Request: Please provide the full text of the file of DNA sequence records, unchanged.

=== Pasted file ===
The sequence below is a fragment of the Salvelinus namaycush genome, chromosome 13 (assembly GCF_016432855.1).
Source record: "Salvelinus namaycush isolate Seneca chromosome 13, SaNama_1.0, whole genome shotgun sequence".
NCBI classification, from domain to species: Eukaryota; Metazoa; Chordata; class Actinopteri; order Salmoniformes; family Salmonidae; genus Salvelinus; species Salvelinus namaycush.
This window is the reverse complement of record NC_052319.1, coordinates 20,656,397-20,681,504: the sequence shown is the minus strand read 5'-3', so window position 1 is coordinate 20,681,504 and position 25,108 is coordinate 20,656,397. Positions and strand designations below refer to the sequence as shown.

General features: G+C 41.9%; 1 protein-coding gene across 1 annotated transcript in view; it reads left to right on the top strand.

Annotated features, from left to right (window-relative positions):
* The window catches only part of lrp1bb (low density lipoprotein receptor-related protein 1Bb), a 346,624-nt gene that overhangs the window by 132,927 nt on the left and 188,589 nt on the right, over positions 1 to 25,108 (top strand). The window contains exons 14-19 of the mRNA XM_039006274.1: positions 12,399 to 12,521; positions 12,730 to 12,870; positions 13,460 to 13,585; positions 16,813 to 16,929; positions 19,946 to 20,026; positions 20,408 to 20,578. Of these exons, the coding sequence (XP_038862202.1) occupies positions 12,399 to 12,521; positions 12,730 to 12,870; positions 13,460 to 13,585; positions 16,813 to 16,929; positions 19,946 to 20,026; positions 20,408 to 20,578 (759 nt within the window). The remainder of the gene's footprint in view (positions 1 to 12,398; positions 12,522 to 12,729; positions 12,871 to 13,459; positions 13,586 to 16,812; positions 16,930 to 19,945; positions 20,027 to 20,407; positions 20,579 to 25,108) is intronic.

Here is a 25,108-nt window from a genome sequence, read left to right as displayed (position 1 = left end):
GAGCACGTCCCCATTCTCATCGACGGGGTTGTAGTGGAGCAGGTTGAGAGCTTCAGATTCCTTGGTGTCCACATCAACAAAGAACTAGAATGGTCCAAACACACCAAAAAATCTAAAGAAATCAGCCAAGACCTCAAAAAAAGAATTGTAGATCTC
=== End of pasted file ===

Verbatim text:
The sequence below is a fragment of the Salvelinus namaycush genome, chromosome 13 (assembly GCF_016432855.1).
Source record: "Salvelinus namaycush isolate Seneca chromosome 13, SaNama_1.0, whole genome shotgun sequence".
NCBI classification, from domain to species: Eukaryota; Metazoa; Chordata; class Actinopteri; order Salmoniformes; family Salmonidae; genus Salvelinus; species Salvelinus namaycush.
This window is the reverse complement of record NC_052319.1, coordinates 20,656,397-20,681,504: the sequence shown is the minus strand read 5'-3', so window position 1 is coordinate 20,681,504 and position 25,108 is coordinate 20,656,397. Positions and strand designations below refer to the sequence as shown.

General features: G+C 41.9%; 1 protein-coding gene across 1 annotated transcript in view; it reads left to right on the top strand.

Annotated features, from left to right (window-relative positions):
* The window catches only part of lrp1bb (low density lipoprotein receptor-related protein 1Bb), a 346,624-nt gene that overhangs the window by 132,927 nt on the left and 188,589 nt on the right, over positions 1 to 25,108 (top strand). The window contains exons 14-19 of the mRNA XM_039006274.1: positions 12,399 to 12,521; positions 12,730 to 12,870; positions 13,460 to 13,585; positions 16,813 to 16,929; positions 19,946 to 20,026; positions 20,408 to 20,578. Of these exons, the coding sequence (XP_038862202.1) occupies positions 12,399 to 12,521; positions 12,730 to 12,870; positions 13,460 to 13,585; positions 16,813 to 16,929; positions 19,946 to 20,026; positions 20,408 to 20,578 (759 nt within the window). The remainder of the gene's footprint in view (positions 1 to 12,398; positions 12,522 to 12,729; positions 12,871 to 13,459; positions 13,586 to 16,812; positions 16,930 to 19,945; positions 20,027 to 20,407; positions 20,579 to 25,108) is intronic.

Here is a 25,108-nt window from a genome sequence, read left to right as displayed (position 1 = left end):
GAGCACGTCCCCATTCTCATCGACGGGGTTGTAGTGGAGCAGGTTGAGAGCTTCAGATTCCTTGGTGTCCACATCAACAAAGAACTAGAATGGTCCAAACACACCAAAAAATCTAAAGAAATCAGCCAAGACCTCAAAAAAAGAATTGTAGATCTC